Some interesting questions arise at once when we compare the ordinance which finally passed with that which preceded it. Very important changes occurred in the ordinance before the final passage. What was the occasion of these changes? Why should a Southern committee, or at least a committee the majority of whose members were from the South, add a provision which practically shut out Southern immigration into the new territory by the prohibition of slavery? The best explanation is the influence of the New England parson, Manasseh Cutler. He was agent for the Ohio Company, composed of men who wished to settle in this new land and open up the country to settlers from New England. The plan of government as given in the ordinance when referred to the special committee, early in July, contained many valuable features, but there were omissions that became important when the proposed ordinance was viewed from the New England standpoint. Cutler was in conference with the committee and suggested amendments, though there are no records to show just what these amendments were. Probably those relating to religion and education came from him. The slavery clause presented by a committee containing a majority of Southern men and passed without a dissenting voice from the South is more puzzling; but this anti-slavery clause was consented to only after the application of the ordinance was confined to the lands north of the Ohio, and it was fair to assume that the South would not lose greatly in political power because of the prohibition of slavery in the Northwest Territory, since there could be only five States made of the territory at most, and it was possible that the lands south of the Ohio might be made into as many or more. It was also safe to assume that if slavery was prohibited in the lands north of the river it might be allowed in those to the south.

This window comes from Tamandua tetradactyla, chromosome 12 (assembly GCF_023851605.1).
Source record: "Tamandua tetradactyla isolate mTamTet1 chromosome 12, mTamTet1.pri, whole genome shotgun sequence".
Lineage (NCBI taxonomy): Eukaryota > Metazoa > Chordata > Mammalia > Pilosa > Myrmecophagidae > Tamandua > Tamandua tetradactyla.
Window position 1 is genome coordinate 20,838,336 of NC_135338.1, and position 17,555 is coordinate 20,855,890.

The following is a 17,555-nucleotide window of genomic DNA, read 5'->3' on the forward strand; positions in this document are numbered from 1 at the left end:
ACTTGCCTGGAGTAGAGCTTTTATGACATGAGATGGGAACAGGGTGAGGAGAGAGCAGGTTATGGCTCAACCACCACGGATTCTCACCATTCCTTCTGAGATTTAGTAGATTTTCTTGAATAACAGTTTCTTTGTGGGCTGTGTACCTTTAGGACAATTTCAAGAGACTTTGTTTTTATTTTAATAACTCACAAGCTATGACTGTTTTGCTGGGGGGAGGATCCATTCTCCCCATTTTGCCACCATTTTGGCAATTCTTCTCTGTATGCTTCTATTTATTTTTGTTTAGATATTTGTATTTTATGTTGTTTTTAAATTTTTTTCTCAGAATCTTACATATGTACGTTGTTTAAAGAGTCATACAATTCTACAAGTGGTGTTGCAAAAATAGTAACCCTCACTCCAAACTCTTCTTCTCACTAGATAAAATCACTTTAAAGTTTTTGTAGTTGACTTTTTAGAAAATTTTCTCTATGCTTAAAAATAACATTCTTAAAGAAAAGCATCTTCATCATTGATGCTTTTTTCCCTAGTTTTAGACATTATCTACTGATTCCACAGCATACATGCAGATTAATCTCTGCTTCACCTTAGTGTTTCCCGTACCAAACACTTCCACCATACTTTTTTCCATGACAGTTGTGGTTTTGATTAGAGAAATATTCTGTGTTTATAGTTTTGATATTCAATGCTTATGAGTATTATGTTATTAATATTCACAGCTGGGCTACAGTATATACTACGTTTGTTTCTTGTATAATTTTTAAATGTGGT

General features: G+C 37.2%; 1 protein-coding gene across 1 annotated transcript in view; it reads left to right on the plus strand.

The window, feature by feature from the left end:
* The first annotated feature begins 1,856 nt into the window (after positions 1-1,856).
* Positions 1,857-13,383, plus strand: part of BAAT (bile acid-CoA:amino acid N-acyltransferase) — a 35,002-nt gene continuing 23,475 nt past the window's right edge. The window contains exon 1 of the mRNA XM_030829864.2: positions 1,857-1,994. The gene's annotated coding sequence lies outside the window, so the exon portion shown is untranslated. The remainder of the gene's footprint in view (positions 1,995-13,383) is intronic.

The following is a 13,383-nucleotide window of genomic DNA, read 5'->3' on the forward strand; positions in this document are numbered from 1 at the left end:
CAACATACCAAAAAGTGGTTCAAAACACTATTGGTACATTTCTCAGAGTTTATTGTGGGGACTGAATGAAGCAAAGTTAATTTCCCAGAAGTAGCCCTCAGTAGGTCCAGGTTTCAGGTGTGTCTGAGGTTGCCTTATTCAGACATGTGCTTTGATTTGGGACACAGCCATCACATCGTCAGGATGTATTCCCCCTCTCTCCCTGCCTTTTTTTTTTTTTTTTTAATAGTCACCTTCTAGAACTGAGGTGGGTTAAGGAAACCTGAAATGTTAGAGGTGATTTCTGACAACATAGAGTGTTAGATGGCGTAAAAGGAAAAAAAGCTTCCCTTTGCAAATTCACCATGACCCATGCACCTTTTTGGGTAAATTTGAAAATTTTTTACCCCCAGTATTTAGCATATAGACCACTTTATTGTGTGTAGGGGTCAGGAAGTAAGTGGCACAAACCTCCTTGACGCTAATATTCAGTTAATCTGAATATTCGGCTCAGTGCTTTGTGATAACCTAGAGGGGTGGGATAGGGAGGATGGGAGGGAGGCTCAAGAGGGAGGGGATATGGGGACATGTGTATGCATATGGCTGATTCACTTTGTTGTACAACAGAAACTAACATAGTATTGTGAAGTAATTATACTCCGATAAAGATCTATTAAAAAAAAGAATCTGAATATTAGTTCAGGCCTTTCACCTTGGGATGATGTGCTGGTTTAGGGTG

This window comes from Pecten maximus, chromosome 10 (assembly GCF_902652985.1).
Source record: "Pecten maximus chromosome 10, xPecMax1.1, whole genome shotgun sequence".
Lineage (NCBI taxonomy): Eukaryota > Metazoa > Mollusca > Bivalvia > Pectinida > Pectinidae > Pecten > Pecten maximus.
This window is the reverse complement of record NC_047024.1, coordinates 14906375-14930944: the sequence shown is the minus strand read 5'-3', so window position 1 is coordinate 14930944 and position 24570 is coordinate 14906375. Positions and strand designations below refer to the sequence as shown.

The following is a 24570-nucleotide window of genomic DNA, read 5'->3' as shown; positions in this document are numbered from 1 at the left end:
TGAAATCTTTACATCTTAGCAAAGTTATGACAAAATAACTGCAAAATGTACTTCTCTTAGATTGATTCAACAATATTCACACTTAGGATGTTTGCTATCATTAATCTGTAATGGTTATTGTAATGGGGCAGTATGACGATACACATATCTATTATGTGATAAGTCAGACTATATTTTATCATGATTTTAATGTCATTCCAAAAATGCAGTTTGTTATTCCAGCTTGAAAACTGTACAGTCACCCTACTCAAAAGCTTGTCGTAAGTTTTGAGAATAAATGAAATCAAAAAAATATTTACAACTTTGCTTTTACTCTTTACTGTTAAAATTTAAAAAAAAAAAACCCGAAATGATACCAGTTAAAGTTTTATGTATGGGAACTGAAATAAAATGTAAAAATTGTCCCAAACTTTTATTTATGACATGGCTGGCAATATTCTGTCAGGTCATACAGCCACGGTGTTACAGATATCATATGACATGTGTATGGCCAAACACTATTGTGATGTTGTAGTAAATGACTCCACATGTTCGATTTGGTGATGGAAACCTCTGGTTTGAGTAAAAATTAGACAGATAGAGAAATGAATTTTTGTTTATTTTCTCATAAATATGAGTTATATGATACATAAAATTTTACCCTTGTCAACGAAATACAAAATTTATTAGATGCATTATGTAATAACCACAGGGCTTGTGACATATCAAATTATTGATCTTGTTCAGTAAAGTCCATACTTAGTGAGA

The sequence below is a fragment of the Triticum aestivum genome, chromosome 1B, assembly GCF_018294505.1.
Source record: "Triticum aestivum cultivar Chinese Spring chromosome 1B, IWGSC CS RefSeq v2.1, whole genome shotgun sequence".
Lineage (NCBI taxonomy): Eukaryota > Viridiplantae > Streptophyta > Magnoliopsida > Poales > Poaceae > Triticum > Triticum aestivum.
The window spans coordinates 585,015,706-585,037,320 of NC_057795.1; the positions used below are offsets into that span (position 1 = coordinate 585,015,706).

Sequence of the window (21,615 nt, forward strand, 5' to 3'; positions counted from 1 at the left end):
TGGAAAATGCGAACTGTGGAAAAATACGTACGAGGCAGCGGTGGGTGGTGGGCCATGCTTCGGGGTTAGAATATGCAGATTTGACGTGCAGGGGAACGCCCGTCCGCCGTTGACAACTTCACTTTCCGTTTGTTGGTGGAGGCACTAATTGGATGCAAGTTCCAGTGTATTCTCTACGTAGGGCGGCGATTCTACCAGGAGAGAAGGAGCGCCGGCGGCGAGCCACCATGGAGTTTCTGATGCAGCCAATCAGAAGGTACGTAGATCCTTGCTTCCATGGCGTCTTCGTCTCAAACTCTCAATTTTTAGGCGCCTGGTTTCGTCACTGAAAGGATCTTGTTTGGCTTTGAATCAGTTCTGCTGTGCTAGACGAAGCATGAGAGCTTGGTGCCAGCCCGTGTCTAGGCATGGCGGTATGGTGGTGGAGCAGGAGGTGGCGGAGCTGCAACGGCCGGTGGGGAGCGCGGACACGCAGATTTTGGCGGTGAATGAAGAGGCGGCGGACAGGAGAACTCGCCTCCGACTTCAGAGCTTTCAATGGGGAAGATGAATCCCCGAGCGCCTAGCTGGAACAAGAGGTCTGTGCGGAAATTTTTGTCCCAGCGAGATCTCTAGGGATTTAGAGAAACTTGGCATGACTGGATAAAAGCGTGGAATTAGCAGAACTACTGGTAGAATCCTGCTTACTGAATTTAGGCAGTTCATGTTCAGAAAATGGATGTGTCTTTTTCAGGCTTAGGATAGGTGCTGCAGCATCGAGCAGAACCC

The following are the main provisions of the Ordinance of 1787: The first clause provided that for the purpose of temporary government the territory northwest of Ohio

River was to be treated as one district with the understanding that it might be divided into two districts when Congress considered such action advisable. Then follows a regulation for the distribution of the estates of the resident or non-resident property holders who die without making a will. They were to be divided amongst the legal heirs in equal parts. The process of bequeathing property by will was made very simple. Anyone of full age might make a will, which became of legal force when attested by three witnesses. Real estate was made conveyable by simple forms and the attestation of only two witnesses was required. The French and Canadian inhabitants were allowed to keep the old laws relating to the descent and conveyance of property. The governor of the Territory was to be appointed by Congress for a term of three years unless his commission was revoked before that time. While governor he

was to live in the district and own a thousand acres of land. Congress was to appoint a secretary who was to hold office for four years. He must reside in the district while holding this office and own five hundred acres of land. Congress was also to appoint a court, consisting of three judges, with the same conditions as to residence and landholding as those regarding the secretary. They were to continue in office during good behavior. The governor and the judges were to adopt such criminal and civil laws of the original States as they considered necessary. These laws, unless disapproved by Congress, were to be binding until a General Assembly was organized. The governor was to be commander-inchief of the militia and had the power to commission the militia officers below the grade of general. Before the General Assembly was organized the governor was authorized to appoint officers in each county or township for the preservation of peace and order, and it was his duty to lay out the districts in which the Indian titles were extinguished into temporary counties and townships.

When there were five thousand free male inhabitants of full age in the district, they were empowered to elect